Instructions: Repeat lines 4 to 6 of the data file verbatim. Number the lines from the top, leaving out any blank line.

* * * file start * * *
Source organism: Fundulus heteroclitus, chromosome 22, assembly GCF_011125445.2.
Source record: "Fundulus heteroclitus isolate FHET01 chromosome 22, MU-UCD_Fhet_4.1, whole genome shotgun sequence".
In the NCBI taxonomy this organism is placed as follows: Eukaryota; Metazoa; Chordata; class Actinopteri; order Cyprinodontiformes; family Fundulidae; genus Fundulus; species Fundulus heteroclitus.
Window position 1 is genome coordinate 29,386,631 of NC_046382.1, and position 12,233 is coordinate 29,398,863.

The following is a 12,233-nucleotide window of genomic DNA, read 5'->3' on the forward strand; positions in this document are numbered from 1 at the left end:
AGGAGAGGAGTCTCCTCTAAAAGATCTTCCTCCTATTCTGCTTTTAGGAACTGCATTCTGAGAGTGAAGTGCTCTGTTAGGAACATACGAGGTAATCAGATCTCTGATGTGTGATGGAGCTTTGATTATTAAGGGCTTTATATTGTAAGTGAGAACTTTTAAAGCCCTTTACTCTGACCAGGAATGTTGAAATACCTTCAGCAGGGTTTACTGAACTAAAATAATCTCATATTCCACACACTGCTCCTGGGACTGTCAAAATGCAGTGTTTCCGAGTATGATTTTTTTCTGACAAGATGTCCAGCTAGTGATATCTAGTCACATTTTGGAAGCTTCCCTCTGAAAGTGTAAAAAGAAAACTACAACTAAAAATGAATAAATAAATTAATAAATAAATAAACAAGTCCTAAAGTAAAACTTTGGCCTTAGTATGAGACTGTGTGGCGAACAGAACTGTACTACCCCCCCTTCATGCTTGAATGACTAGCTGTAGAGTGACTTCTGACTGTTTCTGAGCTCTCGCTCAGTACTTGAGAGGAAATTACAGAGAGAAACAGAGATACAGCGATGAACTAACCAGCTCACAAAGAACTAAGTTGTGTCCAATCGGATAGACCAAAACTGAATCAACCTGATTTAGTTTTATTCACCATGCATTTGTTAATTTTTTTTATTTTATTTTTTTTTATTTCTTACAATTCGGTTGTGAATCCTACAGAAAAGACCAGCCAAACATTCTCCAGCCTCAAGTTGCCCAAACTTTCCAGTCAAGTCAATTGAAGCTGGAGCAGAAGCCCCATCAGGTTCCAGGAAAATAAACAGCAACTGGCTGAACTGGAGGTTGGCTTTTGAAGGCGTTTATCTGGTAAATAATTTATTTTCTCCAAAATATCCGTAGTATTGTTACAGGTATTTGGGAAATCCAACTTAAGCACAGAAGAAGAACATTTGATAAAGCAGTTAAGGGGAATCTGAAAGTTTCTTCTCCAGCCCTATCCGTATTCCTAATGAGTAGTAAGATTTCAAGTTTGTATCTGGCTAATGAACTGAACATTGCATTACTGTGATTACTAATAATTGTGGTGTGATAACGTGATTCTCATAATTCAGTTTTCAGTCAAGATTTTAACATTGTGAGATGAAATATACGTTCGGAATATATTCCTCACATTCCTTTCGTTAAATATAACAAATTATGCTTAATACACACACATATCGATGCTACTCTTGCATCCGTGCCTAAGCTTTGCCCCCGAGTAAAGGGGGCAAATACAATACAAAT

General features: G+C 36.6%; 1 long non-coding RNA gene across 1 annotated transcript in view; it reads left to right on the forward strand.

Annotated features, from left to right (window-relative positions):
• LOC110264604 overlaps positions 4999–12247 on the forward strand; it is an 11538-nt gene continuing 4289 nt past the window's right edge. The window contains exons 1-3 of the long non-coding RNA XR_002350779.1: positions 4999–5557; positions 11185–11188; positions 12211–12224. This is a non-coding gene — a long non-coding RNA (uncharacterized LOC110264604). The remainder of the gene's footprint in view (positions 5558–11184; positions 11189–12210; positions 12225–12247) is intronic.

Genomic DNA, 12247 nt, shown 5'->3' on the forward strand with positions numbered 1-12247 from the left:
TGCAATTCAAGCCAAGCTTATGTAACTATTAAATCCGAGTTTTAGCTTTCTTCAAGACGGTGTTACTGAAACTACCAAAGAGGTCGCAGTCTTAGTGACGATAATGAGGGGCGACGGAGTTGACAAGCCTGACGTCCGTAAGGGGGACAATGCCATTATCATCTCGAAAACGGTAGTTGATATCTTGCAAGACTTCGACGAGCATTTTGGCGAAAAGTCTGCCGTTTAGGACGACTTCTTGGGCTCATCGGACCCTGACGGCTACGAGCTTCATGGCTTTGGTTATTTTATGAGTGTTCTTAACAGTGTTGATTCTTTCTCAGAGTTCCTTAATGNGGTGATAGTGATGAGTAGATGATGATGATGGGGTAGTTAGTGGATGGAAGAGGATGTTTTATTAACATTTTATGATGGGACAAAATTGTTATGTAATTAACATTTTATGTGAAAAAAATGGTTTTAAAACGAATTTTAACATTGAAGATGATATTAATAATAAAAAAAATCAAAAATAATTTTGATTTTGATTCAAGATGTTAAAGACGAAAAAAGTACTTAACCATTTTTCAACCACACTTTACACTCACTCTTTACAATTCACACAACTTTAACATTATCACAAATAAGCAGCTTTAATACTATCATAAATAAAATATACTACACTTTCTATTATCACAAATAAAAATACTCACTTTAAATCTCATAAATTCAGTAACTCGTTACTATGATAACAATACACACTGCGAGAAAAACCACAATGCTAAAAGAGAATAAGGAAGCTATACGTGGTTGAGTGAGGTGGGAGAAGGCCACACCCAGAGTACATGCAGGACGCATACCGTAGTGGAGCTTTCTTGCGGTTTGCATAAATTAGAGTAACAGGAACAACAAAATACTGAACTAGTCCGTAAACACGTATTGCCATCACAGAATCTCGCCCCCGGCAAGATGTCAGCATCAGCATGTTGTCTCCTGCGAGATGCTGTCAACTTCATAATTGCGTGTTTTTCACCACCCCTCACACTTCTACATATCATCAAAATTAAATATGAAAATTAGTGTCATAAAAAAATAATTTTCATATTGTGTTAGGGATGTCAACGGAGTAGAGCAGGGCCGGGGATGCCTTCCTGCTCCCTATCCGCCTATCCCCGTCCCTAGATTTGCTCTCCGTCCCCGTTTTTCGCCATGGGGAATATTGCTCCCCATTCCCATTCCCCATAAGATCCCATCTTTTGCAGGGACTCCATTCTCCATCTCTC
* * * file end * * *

Window position 1 is genome coordinate 29,386,631 of NC_046382.1, and position 12,233 is coordinate 29,398,863.

The following is a 12,233-nucleotide window of genomic DNA, read 5'->3' on the forward strand; positions in this document are numbered from 1 at the left end:
AGGAGAGGAGTCTCCTCTAAAAGATCTTCCTCCTATTCTGCTTTTAGGAACTGCATTCTGAGAGTGAAGTGCTCTGTTAGGAACATACGAGGTAATCAGATCTCTGATGTGTGATGGAGCTTTGATTATTAAGGGCTTTATATTGTAAGTGAGAACTTTTAAAGCCCTTTACTCTGACCAGGAATGTTGAAATACCTTCAGCAGGGTTTACTGAACTAAAATAATCTCATATTCCACACACTGCTCCTGGGACTGTCAAAATGCAGTGTTTCCGAGTATGATTTTTTTCTGACAAGATGTCCAGCTAGTGATATCTAGTCACATTTTGGAAGCTTCCCTCTGAAAGTGTAAAAAGAAAACTACAACTAAAAATGAATAAATAAATTAATAAATAAATAAACAAGTCCTAAAGTAAAACTTTGGCCTTAGTATGAGACTGTGTGGCGAACAGAACTGTACTACCCCCCCTTCATGCTTGAATGACTAGCTGTAGAGTGACTTCTGACTGTTTCTGAGCTCTCGCTCAGTACTTGAGAGGAAATTACAGAGAGAAACAGAGATACAGCGATGAACTAACCAGCTCACAAAGAACTAAGTTGTGTCCAATCGGATAGACCAAAACTGAATCAACCTGATTTAGTTTTATTCACCATGCATTTGTTAATTTTTTTTATTTTATTTTTTTTTATTTCTTACAATTCGGTTGTGAATCCTACAGAAAAGACCAGCCAAACATTCTCCAGCCTCAAGTTGCCCAAACTTTCCAGTCAAGTCAATTGAAGCTGGAGCAGAAGCCCCATCAGGTTCCAGGAAAATAAACAGCAACTGGCTGAACTGGAGGTTGGCTTTTGAAGGCGTTTATCTGGTAAATAATTTATTTTCTCCAAAATATCCGTAGTATTGTTACAGGTATTTGGGAAATCCAACTTAAGCACAGAAGAAGAACATTTGATAAAGCAGTTAAGGGGAATCTGAAAGTTTCTTCTCCAGCCCTATCCGTATTCCTAATGAGTAGTAAGATTTCAAGTTTGTATCTGGCTAATGAACTGAACATTGCATTACTGTGATTACTAATAATTGTGGTGTGATAACGTGATTCTCATAATTCAGTTTTCAGTCAAGATTTTAACATTGTGAGATGAAATATACGTTCGGAATATATTCCTCACATTCCTTTCGTTAAATATAACAAATTATGCTTAATACACACACATATCGATGCTACTCTTGCATCCGTGCCTAAGCTTTGCCCCCGAGTAAAGGGGGCAAATACAATACAAAT